On Thursday night I went to the first of my ‘social’ Society of Young Publisher’s events, a pub crawl they put on in Borough to provide an opportunity for members to meet and mingle. It was a fun evening and I met several lovely people who were all willing to talk about what they do and to give me advice. It also makes me feel more confident about going to other SYP events, as there should be at least a couple of familiar faces!

One of the best aspects of the evening, which I wasn’t expecting, was that some of the committee members who work in editorial and marketing had brought along a few early proof copies of new books they’re working on to give away – so somehow I ended up with 3 free books! Well, I couldn’t just leave them lying on the table when we left the first pub now, could I?

These early proof copies are the ones handed out to reviewers before or soon after the book is published, so, of course, I will review them! Already eaten my way through one: A Small Part of History by Peggy Elliott, which is actually already out.

A Small Part of History is set in 1845, Pioneering America. Rebecca has just married a widower twenty years her senior and is struggling to make friends with his fifteen-year-old daughter Sarah when he announces that the whole family is going to emigrate westwards to the newly opened territory of Oregon. The cramped, stressful and often dangerous conditions of the wagon trail force Sarah to grow up and come to terms with her step-mother, just as it forces Rebecca to assume more responsibility and strength of mind than she could ever have imagined.

The novel is about the role women played in this fascinating period of American history, and the author based her research on real diaries of women who made the journey. In keeping with this, the narrative switches between the first-person accounts of Sarah, Rebecca’s journal entries, entries from the ‘notebook’ of fellow traveller Margaret, and a third-person narrative voice. This creates pace and variety, as well as allowing us to see all the women’s experiences. Elliott writes with conviction and emotion, but it is not a highly literary novel – it tells a story effectively but without high elegance or poetry. The story is very tragic in places, which I’m sure is an accurate reflection of the real dangers encountered on the Oregon Trail, but in some ways the tragedy comes so often and is dealt with so rapidly (for the book is not long) that I became slightly numbed to it. Nevertheless, the real enjoyment and interest for me was in the detail of daily life on the trail, and the women’s concerns to keep up some pretence of domesticity in the midst of a hostile environment.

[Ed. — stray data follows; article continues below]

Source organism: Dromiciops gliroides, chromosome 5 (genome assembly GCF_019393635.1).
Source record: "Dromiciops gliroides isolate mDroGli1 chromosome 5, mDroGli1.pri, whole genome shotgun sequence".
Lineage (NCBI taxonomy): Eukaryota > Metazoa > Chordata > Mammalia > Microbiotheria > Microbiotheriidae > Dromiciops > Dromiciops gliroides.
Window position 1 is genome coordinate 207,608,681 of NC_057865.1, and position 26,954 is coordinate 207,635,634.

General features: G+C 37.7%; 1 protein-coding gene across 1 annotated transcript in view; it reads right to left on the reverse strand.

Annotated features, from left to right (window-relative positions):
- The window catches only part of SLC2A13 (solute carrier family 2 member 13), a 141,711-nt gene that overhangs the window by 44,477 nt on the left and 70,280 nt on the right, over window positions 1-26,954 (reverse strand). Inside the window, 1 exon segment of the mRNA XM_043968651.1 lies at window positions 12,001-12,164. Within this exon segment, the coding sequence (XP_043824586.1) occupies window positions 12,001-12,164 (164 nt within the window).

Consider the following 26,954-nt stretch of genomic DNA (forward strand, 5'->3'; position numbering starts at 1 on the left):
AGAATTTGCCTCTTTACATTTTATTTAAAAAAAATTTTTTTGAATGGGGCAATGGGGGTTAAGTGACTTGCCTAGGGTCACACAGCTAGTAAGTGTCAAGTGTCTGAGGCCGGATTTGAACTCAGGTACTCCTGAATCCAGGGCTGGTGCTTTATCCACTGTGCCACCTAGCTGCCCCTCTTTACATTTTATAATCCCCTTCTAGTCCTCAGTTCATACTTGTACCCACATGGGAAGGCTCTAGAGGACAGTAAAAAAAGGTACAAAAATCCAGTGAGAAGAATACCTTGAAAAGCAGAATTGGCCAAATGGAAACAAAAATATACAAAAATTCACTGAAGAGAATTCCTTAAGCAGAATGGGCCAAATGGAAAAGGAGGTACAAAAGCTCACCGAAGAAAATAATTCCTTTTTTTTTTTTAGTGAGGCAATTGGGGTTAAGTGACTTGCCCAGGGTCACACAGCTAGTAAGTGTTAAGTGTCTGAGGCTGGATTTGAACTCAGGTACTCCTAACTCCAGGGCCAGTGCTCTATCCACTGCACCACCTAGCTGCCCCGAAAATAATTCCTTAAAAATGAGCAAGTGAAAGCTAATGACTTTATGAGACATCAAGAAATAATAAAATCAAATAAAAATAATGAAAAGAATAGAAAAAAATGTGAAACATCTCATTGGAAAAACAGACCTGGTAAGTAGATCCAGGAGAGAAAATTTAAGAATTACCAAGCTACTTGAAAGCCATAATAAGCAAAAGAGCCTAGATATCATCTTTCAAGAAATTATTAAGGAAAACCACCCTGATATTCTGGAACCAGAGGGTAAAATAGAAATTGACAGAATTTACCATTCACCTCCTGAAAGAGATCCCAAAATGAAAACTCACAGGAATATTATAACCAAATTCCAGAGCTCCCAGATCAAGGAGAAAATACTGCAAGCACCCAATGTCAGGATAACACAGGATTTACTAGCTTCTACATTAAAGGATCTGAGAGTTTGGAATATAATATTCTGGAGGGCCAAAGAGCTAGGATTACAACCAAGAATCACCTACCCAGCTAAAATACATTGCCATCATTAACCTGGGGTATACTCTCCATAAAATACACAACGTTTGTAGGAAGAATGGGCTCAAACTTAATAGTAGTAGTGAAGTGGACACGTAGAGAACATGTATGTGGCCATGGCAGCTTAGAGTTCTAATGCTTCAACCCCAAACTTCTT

A Small Part of History is described in its blurb as ‘a perfect reading group book’, which I think is right. It is a relatively quick read, but there is lots of interest to discuss on it, from women’s role in history in general, to the specifics of ninteenth-century American society and the excitement and dangers of the American pioneer trails.